Finally the day had arrived and we were setting off for the start of the National 3 Peaks. This was probably the biggest physical challenge that I had ever set for myself and so it was with a degree of anticipation and reticence that I viewed the task ahead. I had undertaken a lot of training particularly since the Yorkshire 3 Peaks six weeks earlier when I had climbed each of the mountains separately, and was feeling optimistic about the walks but slightly apprehensive about the effects of the driving in between each stage.
We were planning to start at the base of Ben Nevis at 5pm that evening and complete the challenge after climbing all three peaks and reaching the base of Snowden by 5pm the next day - a total of 25 miles of walking and 500 miles of driving in 24 hours. There were nine teams of between three and four walkers, each team having a separate driver. We set off in the morning and as we made our way up the M6 towards the Highlands, we bumped into fellow Challenge members in the service stations at which we stopped for a break. The Yorkshire guys in their pink and lime green signature outfits stood out in the crowd, but I did not expect anything less.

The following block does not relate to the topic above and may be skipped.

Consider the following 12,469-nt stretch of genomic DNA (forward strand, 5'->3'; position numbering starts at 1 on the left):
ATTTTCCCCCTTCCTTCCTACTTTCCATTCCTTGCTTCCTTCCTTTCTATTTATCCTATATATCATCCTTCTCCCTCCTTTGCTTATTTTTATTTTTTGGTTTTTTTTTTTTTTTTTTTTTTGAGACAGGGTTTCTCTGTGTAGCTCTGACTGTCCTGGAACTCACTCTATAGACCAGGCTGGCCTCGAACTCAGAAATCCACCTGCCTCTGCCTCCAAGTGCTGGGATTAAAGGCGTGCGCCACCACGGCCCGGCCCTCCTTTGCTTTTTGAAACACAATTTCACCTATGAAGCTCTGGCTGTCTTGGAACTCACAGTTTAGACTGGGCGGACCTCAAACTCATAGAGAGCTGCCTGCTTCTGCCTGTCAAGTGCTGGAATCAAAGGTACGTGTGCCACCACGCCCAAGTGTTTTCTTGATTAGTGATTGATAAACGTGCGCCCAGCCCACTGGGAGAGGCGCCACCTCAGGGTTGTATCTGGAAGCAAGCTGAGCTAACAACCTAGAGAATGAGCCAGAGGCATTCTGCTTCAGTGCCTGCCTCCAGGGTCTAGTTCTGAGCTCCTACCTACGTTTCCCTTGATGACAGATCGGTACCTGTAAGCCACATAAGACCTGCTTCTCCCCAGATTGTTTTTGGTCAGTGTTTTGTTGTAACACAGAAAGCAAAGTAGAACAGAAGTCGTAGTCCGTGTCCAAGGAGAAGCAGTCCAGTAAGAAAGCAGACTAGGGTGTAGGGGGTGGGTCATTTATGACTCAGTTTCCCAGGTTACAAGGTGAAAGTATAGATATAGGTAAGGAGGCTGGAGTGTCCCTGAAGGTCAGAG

We rendezvoused in a small hotel at the head of Loch Lomond for lunch by which time four teams were travelling in convoy and the camaraderie was encouraging. We reached the car park at about 3.30pm and were soon joined by all of the remaining teams. In total there were three from Cerner, three from Wirral, one from Yorkshire, one from Milnrow and one multi national team.
By the time we met up at Loch Lomond we had been on the road for about eight hours and the challenge was yet to start, but the mood was good so we brought forward our start time to 4pm and made good time up Ben Nevis. The teams were quite spread out as we made our way up the first two thirds of the mountain and when we broke out onto the plateau the weather was very kind. It was great to see the line of walkers all dedicated to raising money for Improving Chances. A nice moment before pressing on to the last third of Ben Nevis, the difficult bit, mainly because of the adverse weather conditions. When we reached the top we were pleasantly surprised as the cloud cleared and the views were magnificent. It was not as cold and there was a lot less snow than there had been three weeks earlier when I had been up there with Jeff and Adan. I think what kept me going at that point was seeing people in the team as they passed us or we passed them on the way down. Spirits were high and we quickly made it back off the mountain.
When I reached the car park Gary, my teammate, was already down and we were straight in the car and off. John was our designated driver and there was plenty of room in his car to stretch out although it was not easy to sleep and I don’t think any of us did, but it was bearable.